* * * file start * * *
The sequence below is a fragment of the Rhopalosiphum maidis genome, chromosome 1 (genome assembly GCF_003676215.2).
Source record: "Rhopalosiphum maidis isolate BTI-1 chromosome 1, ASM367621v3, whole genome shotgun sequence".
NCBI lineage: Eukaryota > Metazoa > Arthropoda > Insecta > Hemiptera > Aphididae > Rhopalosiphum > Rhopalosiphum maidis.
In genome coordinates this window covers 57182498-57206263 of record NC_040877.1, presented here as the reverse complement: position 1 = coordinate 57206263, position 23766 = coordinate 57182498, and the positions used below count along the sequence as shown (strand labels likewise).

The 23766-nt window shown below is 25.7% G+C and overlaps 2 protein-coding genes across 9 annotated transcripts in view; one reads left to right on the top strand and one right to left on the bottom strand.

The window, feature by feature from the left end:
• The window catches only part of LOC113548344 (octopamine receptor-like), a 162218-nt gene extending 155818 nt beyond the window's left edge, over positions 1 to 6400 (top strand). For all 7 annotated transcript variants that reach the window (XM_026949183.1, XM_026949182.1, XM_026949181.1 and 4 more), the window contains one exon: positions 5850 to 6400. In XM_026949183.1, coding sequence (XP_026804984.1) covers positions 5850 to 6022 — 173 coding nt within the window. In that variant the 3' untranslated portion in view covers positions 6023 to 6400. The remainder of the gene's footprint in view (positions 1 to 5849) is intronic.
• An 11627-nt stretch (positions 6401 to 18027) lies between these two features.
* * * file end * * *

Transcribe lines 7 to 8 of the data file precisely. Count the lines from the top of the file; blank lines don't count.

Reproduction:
• The window catches only part of LOC113548344 (octopamine receptor-like), a 162218-nt gene extending 155818 nt beyond the window's left edge, over positions 1 to 6400 (top strand). For all 7 annotated transcript variants that reach the window (XM_026949183.1, XM_026949182.1, XM_026949181.1 and 4 more), the window contains one exon: positions 5850 to 6400. In XM_026949183.1, coding sequence (XP_026804984.1) covers positions 5850 to 6022 — 173 coding nt within the window. In that variant the 3' untranslated portion in view covers positions 6023 to 6400. The remainder of the gene's footprint in view (positions 1 to 5849) is intronic.
• An 11627-nt stretch (positions 6401 to 18027) lies between these two features.